In paragraph 3 of the plaint, “the 1st defendant is described as, “a limited company incorporated and carrying out business in Uganda capable of suing and being sued on its behalf……….” This fact is admitted in paragraph 2 of the WSD and counterclaim. That being so, the 1st defendant is a body corporate and going by the principle laid down in the authority of Salmon Vs Salmon (1897) AC 22, the 1st defendant enjoys corporate personality. It is a legal person separate, and distinct from its directors, one of them being the 1st defendant. As such, the 2nd defendant is protected against claims agents the 1st defendant even where he acted on their behalf. This is because, although the company is a legal person, it can only act through its against, who are principally its directors. I therefore agree with counsel for the defendants that whatever actions alleged to have been done by the 2nd defendant were on behalf of the 1st defendant.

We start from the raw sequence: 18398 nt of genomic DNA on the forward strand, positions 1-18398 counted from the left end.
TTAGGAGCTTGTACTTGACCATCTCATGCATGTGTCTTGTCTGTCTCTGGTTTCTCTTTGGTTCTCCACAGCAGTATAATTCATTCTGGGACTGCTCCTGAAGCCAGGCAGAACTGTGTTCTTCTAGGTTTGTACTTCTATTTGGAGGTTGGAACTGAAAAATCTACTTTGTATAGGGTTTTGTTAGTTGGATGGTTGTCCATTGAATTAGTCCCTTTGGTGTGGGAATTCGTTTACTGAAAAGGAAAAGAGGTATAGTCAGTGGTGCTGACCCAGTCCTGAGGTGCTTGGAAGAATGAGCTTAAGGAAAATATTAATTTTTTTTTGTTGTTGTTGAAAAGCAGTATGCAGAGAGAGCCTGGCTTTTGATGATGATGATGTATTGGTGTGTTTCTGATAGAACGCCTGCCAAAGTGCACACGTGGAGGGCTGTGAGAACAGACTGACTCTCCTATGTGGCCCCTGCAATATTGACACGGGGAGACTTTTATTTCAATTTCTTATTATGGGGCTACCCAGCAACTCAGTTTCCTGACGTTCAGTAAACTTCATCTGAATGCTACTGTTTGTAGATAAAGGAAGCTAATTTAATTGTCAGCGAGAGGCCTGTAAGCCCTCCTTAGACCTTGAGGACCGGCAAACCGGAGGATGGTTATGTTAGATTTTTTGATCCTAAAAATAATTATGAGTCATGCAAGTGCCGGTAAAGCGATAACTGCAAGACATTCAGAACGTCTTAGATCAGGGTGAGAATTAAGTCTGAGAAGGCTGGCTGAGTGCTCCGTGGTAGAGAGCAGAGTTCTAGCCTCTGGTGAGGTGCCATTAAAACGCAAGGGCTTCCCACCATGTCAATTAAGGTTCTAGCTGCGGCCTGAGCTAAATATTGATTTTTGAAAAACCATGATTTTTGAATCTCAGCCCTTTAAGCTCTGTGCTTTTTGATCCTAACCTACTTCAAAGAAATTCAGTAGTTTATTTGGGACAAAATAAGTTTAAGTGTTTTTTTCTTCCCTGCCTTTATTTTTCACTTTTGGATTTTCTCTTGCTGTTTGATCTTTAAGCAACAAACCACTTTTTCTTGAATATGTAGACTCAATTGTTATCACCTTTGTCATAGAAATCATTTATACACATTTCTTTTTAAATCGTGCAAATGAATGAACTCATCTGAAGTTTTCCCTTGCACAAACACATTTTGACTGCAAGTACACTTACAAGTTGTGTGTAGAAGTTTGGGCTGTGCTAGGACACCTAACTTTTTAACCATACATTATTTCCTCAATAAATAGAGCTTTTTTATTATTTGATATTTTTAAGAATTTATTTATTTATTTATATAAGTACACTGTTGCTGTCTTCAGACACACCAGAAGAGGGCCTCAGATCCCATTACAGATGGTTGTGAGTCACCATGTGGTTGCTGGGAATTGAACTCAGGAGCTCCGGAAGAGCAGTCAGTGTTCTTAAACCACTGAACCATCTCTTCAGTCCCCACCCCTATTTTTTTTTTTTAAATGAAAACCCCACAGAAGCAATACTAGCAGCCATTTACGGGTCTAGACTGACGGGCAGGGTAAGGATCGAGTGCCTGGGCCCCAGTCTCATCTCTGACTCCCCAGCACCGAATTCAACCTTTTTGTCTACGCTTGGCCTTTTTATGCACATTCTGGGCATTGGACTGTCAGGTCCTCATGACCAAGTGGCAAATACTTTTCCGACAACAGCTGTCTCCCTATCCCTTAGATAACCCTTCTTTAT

The present case can to some extent be distinguished from the facts in Lukyamuzi James Vs Akright Projects Ltd & Anor (supra). In the latter case, the Judge opted to reserve her decision (on whether the 2nd defendant as director could be sued on a contract), until after she had received all the evidence. She gave a reason for this when at page 4 of her judgment; she stated that there was no evidence at that stage to assist her in reaching a decision on that point. The circumstances of this case are different. Evidence was adduced to show that all payments for the alleged transactions were made to the 1st and not 2nd defendant. The fact that the 2nddefendant was involved in the negotiations is irrelevant, as I have already found that he was only acting as the 1st defendant’s agent. His participation in the negotiations cannot heighten, reduce or eliminate the 1st defendant’s liability, which the plaintiffs indeed, still have to prove.
In summary the plaintiffs have no cause of action against the 2nddefendant, and I therefore find merit in the objection. The suit against the 2nddefendant is accordingly dismissed with costs and he is discharged from and struck off the pleadings forthwith.
I so order.
EVA K. LUSWATA
10th October 2014